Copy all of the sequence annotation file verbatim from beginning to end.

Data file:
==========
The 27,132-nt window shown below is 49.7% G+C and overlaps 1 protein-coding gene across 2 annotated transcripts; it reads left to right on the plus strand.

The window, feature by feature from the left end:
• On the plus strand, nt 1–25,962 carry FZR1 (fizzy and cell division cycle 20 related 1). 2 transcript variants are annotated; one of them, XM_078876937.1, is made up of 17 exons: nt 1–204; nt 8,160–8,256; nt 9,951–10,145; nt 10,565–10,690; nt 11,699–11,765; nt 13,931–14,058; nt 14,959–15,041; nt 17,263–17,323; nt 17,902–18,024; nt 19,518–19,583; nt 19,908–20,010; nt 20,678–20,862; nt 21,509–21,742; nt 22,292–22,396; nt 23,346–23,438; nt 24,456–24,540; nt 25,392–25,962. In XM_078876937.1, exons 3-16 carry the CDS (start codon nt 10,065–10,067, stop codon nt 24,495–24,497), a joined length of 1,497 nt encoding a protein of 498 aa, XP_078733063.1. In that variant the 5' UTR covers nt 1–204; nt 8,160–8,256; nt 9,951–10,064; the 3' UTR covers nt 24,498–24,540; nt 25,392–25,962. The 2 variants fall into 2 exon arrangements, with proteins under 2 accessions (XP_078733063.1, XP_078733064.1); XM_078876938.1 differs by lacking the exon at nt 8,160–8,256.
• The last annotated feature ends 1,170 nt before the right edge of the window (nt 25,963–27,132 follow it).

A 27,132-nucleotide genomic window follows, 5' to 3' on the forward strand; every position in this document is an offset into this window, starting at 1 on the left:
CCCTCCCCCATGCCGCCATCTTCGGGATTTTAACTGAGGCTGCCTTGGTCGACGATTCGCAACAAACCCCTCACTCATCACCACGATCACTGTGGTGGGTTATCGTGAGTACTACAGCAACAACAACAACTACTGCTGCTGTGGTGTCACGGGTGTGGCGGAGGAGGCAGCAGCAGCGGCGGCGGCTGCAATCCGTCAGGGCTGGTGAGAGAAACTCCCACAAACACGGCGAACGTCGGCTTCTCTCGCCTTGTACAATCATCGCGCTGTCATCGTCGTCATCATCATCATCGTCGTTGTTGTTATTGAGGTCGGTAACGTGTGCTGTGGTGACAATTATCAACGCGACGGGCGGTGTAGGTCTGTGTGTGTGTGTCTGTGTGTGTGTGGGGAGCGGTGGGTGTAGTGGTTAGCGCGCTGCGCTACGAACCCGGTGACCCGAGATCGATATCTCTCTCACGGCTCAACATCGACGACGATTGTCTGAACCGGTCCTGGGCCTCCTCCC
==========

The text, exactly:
The 27,132-nt window shown below is 49.7% G+C and overlaps 1 protein-coding gene across 2 annotated transcripts; it reads left to right on the plus strand.

The window, feature by feature from the left end:
• On the plus strand, nt 1–25,962 carry FZR1 (fizzy and cell division cycle 20 related 1). 2 transcript variants are annotated; one of them, XM_078876937.1, is made up of 17 exons: nt 1–204; nt 8,160–8,256; nt 9,951–10,145; nt 10,565–10,690; nt 11,699–11,765; nt 13,931–14,058; nt 14,959–15,041; nt 17,263–17,323; nt 17,902–18,024; nt 19,518–19,583; nt 19,908–20,010; nt 20,678–20,862; nt 21,509–21,742; nt 22,292–22,396; nt 23,346–23,438; nt 24,456–24,540; nt 25,392–25,962. In XM_078876937.1, exons 3-16 carry the CDS (start codon nt 10,065–10,067, stop codon nt 24,495–24,497), a joined length of 1,497 nt encoding a protein of 498 aa, XP_078733063.1. In that variant the 5' UTR covers nt 1–204; nt 8,160–8,256; nt 9,951–10,064; the 3' UTR covers nt 24,498–24,540; nt 25,392–25,962. The 2 variants fall into 2 exon arrangements, with proteins under 2 accessions (XP_078733063.1, XP_078733064.1); XM_078876938.1 differs by lacking the exon at nt 8,160–8,256.
• The last annotated feature ends 1,170 nt before the right edge of the window (nt 25,963–27,132 follow it).

A 27,132-nucleotide genomic window follows, 5' to 3' on the forward strand; every position in this document is an offset into this window, starting at 1 on the left:
CCCTCCCCCATGCCGCCATCTTCGGGATTTTAACTGAGGCTGCCTTGGTCGACGATTCGCAACAAACCCCTCACTCATCACCACGATCACTGTGGTGGGTTATCGTGAGTACTACAGCAACAACAACAACTACTGCTGCTGTGGTGTCACGGGTGTGGCGGAGGAGGCAGCAGCAGCGGCGGCGGCTGCAATCCGTCAGGGCTGGTGAGAGAAACTCCCACAAACACGGCGAACGTCGGCTTCTCTCGCCTTGTACAATCATCGCGCTGTCATCGTCGTCATCATCATCATCGTCGTTGTTGTTATTGAGGTCGGTAACGTGTGCTGTGGTGACAATTATCAACGCGACGGGCGGTGTAGGTCTGTGTGTGTGTGTCTGTGTGTGTGTGGGGAGCGGTGGGTGTAGTGGTTAGCGCGCTGCGCTACGAACCCGGTGACCCGAGATCGATATCTCTCTCACGGCTCAACATCGACGACGATTGTCTGAACCGGTCCTGGGCCTCCTCCC